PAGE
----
Saturday, February 16, 2002
Leu breaks world record in qualifying
PARK CITY, Utah -- `Weird Eric" Bergoust has an idea that suddenly doesn't sound so strange. He thinks the American men can sweep the medals in freestyle aerials.
The once-farfetched notion didn't seem so outlandish Saturday, after the entire American team -- Bergoust, Joe Pack, Brian Currutt and Jeret Peterson -- earned spots in the 12-man Olympic final.
"Our goal is to go for broke and sweep the podium," said Bergoust, the 1998 gold medalist. "It's not unrealistic to think so. That's what we've got to start thinking about. We've got to set those goals."
The men are America's only hope for a medal in aerials. Tracy Evans and Brenda Petzold both failed to qualify for the women's final. The highlight of that qualifying round was Swiss star Evelyne Leu's world record.
Leu flipped, twisted and spun her way to a two-jump score of 203.16, breaking a four-year-old record of 200.21 held by Xiaoou Ji of China.
"I didn't think gold medal, or world record or anything," Leu said. "I just wanted to do my jump."
Now, the question is, what will she do for an encore?
The American men might be wondering the same thing.
This Fab Four combined to go 8-for-8 on their jumps, flying smoothly through the air and landing squarely on their feet on each.
By nailing a pair of his quadruple twisting-triple flips, Bergoust finished second in qualifying, behind Alexei Grichin of Belarus. Pack was third, Peterson seventh and Currutt 10th.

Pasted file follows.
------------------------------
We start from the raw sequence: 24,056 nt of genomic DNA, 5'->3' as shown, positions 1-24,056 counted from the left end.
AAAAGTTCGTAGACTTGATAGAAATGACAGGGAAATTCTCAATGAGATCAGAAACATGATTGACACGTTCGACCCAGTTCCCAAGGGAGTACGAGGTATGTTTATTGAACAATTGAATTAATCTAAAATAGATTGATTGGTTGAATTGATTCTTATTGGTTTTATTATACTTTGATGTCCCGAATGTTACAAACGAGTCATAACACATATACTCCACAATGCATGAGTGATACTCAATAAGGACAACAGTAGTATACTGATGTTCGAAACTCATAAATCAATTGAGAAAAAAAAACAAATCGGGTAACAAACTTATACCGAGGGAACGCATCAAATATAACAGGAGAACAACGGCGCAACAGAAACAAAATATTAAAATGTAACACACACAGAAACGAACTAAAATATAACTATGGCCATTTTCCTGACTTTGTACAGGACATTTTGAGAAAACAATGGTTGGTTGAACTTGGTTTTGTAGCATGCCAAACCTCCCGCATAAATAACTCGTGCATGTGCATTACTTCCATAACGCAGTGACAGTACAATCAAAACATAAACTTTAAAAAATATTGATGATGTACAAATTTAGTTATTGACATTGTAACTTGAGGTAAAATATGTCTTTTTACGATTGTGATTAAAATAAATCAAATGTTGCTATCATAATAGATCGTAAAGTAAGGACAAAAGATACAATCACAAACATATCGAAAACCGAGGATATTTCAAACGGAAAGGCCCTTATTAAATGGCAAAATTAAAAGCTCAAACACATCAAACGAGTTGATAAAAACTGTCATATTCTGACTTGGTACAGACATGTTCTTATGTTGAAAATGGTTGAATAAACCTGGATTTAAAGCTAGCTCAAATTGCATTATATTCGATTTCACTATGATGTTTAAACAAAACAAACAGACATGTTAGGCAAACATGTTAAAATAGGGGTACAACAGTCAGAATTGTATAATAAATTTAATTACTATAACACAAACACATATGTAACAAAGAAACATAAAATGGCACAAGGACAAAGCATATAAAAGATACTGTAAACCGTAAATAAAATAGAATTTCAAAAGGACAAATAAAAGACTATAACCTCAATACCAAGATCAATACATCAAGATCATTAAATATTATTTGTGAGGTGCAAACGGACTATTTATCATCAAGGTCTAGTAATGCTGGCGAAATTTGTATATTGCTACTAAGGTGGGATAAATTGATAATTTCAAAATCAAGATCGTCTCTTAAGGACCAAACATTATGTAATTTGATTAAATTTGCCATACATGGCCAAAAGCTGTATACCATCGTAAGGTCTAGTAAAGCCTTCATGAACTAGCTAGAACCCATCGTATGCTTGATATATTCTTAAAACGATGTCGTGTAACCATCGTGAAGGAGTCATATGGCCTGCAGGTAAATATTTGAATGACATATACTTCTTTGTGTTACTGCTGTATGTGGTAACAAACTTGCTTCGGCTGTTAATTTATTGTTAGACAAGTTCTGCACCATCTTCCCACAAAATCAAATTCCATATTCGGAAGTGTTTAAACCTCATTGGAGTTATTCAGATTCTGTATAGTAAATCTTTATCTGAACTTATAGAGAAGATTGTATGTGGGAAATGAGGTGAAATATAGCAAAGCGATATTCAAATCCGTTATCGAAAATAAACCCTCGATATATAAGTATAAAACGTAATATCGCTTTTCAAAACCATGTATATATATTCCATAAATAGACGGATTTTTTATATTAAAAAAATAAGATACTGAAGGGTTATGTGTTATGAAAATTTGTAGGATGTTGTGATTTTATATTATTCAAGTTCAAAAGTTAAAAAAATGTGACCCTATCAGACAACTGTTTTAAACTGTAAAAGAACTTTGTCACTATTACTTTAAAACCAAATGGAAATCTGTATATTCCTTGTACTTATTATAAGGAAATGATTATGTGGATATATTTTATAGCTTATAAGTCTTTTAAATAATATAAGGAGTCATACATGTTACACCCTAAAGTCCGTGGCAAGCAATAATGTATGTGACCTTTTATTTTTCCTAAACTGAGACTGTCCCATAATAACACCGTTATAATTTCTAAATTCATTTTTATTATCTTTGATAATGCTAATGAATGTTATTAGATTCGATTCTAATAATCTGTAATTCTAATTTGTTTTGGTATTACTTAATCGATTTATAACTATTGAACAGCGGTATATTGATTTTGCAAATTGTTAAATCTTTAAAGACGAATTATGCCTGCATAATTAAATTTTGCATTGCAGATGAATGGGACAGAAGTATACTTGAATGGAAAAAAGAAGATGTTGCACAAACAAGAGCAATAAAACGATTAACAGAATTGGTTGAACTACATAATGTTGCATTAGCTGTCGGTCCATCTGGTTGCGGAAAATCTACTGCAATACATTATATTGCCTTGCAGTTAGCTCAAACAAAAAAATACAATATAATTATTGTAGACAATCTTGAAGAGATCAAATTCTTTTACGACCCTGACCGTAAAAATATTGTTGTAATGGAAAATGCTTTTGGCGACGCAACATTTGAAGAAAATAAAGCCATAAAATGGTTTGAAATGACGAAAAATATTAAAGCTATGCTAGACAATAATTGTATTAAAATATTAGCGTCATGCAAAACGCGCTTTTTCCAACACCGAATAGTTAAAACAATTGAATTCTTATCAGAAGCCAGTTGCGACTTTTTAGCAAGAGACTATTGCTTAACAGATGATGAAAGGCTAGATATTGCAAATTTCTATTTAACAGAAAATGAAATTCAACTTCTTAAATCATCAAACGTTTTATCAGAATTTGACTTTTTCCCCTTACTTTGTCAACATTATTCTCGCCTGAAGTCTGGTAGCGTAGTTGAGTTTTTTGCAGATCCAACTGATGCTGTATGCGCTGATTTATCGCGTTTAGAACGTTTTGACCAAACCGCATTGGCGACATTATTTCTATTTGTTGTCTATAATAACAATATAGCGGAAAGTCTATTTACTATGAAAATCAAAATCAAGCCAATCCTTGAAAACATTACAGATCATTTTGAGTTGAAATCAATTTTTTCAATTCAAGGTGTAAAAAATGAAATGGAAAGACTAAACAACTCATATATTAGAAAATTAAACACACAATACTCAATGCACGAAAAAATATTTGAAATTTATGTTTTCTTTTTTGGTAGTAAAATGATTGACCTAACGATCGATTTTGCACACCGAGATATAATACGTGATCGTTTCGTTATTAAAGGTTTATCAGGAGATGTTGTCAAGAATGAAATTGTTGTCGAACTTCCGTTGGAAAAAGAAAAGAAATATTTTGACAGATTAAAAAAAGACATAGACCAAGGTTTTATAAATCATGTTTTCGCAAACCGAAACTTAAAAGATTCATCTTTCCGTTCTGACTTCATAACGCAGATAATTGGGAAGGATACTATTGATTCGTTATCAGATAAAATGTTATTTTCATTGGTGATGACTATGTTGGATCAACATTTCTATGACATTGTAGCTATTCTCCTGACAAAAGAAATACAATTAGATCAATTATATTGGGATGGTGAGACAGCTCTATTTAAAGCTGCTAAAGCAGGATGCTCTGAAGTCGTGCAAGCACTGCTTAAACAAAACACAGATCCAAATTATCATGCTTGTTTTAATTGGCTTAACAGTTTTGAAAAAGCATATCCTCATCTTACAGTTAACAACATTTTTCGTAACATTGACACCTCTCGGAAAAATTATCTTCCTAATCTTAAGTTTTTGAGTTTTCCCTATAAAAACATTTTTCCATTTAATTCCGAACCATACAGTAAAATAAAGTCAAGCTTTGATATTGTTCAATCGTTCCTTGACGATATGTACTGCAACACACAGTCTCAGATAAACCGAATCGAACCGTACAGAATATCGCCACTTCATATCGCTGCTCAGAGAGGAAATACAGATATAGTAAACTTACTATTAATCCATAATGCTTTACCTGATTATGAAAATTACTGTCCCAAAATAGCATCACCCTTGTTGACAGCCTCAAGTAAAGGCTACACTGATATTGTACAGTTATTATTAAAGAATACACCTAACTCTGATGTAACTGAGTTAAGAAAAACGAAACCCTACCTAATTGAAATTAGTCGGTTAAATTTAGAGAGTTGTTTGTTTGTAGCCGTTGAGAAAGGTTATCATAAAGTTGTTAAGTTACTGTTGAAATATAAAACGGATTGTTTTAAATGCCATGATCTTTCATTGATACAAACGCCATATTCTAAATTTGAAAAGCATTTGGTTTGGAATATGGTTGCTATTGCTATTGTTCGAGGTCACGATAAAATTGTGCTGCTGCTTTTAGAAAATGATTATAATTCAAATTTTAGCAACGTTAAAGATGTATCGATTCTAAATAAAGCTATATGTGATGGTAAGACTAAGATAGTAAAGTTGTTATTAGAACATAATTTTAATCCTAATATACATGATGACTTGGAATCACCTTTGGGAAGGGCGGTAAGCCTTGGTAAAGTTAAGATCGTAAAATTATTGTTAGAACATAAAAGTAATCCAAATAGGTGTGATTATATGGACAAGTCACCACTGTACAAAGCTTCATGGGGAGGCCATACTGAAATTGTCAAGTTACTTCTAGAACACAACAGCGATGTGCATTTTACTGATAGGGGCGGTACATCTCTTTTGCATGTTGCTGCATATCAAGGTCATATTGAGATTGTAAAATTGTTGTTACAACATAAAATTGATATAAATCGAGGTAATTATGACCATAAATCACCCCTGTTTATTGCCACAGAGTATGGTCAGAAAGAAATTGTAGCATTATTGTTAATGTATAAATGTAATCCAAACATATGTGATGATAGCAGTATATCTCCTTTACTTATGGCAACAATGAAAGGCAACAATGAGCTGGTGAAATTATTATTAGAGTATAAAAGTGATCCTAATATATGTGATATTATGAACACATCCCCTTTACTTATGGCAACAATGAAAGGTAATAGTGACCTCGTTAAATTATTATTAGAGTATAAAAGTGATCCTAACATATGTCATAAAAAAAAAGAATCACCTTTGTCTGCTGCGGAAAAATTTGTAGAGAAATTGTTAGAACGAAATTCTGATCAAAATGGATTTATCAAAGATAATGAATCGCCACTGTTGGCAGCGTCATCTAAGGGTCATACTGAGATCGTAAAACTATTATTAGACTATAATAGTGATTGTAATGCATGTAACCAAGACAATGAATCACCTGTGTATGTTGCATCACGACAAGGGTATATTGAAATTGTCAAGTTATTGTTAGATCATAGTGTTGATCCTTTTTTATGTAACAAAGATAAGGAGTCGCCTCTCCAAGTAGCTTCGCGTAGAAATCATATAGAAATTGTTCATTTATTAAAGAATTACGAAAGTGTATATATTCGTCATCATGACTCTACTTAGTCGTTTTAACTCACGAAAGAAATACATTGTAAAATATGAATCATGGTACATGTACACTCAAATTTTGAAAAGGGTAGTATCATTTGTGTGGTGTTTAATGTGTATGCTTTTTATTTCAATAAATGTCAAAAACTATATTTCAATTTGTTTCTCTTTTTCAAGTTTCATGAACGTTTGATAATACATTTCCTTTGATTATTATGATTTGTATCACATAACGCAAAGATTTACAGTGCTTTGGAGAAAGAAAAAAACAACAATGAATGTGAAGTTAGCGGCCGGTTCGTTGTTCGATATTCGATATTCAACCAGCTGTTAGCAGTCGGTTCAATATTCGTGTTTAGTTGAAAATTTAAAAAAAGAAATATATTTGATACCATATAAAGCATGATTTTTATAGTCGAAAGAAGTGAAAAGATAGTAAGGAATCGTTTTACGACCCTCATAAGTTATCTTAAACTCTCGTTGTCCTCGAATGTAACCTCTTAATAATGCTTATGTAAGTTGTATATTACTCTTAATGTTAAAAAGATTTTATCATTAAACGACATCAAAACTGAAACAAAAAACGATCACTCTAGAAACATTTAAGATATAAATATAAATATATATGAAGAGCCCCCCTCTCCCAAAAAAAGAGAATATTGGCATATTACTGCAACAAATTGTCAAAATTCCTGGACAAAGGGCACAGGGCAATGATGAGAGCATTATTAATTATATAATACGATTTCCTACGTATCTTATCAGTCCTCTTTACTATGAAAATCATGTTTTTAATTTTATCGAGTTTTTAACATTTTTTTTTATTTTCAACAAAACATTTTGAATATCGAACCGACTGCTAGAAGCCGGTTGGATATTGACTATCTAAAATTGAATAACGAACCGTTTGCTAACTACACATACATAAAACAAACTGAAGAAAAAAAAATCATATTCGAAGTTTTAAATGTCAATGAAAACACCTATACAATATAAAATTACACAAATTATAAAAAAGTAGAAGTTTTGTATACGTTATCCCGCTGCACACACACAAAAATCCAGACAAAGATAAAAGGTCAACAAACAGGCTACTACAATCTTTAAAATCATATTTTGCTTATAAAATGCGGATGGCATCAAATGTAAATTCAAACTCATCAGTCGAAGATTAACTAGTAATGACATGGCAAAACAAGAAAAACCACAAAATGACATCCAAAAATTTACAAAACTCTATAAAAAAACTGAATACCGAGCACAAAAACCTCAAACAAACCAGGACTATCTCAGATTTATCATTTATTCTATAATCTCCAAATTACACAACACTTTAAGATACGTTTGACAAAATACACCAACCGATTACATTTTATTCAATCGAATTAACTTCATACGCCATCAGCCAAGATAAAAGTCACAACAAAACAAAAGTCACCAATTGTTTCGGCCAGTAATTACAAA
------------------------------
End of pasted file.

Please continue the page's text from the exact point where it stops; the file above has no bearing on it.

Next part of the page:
"I didn't know I could be this happy," said Peterson, who made the Olympic team when women's aerialist Emily Cook dropped out because of injury. "This is definitely the best day of my life. Hopefully, it will be the second-best day of my life come Tuesday. I'm loving it."
For good reason, the optimism was overflowing among the Americans, especially Bergoust, the offbeat champion who sketches out jumps on cocktail napkins, and whose coach once called him a Mozart on skis.
But they know there are other countries, and other athletes, who are good at this sport, too.
Grichin is the defending world champion.
Canadians Steve Omischl (third) was the 2000 rookie of the year and countryman Jeff Bean (ninth) finished second at an event on this course in January 2001.
"I think anyone could win," Bean said. "There's going to be a ton of pressure on the Americans. Just look at it out there."
The pro-American crowd of 14,137 also got a look at the most intriguing prospect for Tuesday's final, eighth-place qualifier Ales Valenta of the Czech Republic.
If the weather is good and the conditions are right, Valenta will try a quintuple-twisting triple flip in the finals, a trick with one more twist than what the best in the world have ever tried in competition.
Valenta landed the trick in practice earlier in the week. He concedes, however, that he's only done that a handful of times in very limited practice.
"It's not like you go out there and do 40 every day," he said. "You do a few, and hope it's going to be a lucky shot."
Bergoust doesn't want to leave anything to luck. He tinkered with the quint-twist last summer, but didn't like his form.
So, he resorted to the old standby -- the quad-twist, which is the same jump he used at the Olympics in 1994, and in 1998, when he won gold.
He came into these games the top-ranked aerialist in the world, and while his appearance on the medal stand wouldn't shock anyone, the quick ascent of the rest of the American would surely be a surprise.
Then again, it's the Olympics, and the Americans figure there's nothing wrong with thinking big.
"Just go for it," Currutt said. "I've got nothing to lose. Today was the important day. You had to put your feet down twice to get into the finals. So come Tuesday, it's just let it rip and go for the gold."